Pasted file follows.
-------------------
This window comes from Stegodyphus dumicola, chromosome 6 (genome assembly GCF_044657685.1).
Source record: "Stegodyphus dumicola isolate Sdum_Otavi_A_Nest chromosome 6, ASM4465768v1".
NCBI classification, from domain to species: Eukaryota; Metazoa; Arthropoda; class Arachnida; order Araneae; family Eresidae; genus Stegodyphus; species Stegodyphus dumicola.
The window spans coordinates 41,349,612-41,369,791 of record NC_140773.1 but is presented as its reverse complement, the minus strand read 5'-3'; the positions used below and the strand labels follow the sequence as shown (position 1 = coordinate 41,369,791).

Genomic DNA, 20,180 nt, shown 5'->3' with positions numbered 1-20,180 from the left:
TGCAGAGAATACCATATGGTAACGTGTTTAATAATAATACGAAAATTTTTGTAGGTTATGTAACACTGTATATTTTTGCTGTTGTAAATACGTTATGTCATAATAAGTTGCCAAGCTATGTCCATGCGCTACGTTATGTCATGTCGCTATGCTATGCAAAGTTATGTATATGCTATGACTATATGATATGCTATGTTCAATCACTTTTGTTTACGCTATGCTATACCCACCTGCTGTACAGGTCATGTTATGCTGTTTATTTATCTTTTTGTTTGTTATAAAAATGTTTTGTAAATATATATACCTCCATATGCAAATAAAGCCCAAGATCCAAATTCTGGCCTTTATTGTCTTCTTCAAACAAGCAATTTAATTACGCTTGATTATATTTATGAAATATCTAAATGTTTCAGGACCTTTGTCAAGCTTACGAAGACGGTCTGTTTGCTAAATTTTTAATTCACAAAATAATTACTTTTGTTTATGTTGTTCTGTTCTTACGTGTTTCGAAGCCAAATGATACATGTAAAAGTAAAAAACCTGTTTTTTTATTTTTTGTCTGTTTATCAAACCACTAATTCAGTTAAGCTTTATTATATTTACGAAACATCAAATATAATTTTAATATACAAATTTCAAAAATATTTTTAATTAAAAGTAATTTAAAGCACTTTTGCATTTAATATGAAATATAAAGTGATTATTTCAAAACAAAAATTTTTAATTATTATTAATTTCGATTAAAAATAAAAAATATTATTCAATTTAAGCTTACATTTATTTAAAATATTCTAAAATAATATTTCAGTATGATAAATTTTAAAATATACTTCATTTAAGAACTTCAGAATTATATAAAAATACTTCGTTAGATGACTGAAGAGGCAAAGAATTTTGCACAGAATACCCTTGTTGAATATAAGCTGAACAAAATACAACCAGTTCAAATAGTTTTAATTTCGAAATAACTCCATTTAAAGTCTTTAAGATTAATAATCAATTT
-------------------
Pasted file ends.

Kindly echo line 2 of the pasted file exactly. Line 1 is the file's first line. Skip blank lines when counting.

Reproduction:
Source record: "Stegodyphus dumicola isolate Sdum_Otavi_A_Nest chromosome 6, ASM4465768v1".